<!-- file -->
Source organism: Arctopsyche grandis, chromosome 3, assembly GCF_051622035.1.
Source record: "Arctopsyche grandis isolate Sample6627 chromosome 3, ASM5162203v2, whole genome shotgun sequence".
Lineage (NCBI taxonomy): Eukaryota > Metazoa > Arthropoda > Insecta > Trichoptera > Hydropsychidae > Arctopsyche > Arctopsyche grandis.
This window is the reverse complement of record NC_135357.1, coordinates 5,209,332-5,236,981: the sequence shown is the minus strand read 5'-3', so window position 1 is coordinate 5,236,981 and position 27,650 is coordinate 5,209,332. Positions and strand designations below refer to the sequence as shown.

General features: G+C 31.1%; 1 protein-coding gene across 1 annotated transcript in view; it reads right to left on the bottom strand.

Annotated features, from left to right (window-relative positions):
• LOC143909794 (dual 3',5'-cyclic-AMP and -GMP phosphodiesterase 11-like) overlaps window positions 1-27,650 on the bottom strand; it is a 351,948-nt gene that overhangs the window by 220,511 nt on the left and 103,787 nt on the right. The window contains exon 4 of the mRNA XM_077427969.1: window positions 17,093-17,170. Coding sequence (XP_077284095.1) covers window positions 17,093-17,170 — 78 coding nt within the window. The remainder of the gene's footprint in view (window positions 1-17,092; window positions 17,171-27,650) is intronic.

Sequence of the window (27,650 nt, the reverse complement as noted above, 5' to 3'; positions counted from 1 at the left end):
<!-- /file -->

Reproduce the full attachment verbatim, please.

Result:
Source organism: Arctopsyche grandis, chromosome 3, assembly GCF_051622035.1.
Source record: "Arctopsyche grandis isolate Sample6627 chromosome 3, ASM5162203v2, whole genome shotgun sequence".
Lineage (NCBI taxonomy): Eukaryota > Metazoa > Arthropoda > Insecta > Trichoptera > Hydropsychidae > Arctopsyche > Arctopsyche grandis.
This window is the reverse complement of record NC_135357.1, coordinates 5,209,332-5,236,981: the sequence shown is the minus strand read 5'-3', so window position 1 is coordinate 5,236,981 and position 27,650 is coordinate 5,209,332. Positions and strand designations below refer to the sequence as shown.

General features: G+C 31.1%; 1 protein-coding gene across 1 annotated transcript in view; it reads right to left on the bottom strand.

Annotated features, from left to right (window-relative positions):
• LOC143909794 (dual 3',5'-cyclic-AMP and -GMP phosphodiesterase 11-like) overlaps window positions 1-27,650 on the bottom strand; it is a 351,948-nt gene that overhangs the window by 220,511 nt on the left and 103,787 nt on the right. The window contains exon 4 of the mRNA XM_077427969.1: window positions 17,093-17,170. Coding sequence (XP_077284095.1) covers window positions 17,093-17,170 — 78 coding nt within the window. The remainder of the gene's footprint in view (window positions 1-17,092; window positions 17,171-27,650) is intronic.

Sequence of the window (27,650 nt, the reverse complement as noted above, 5' to 3'; positions counted from 1 at the left end):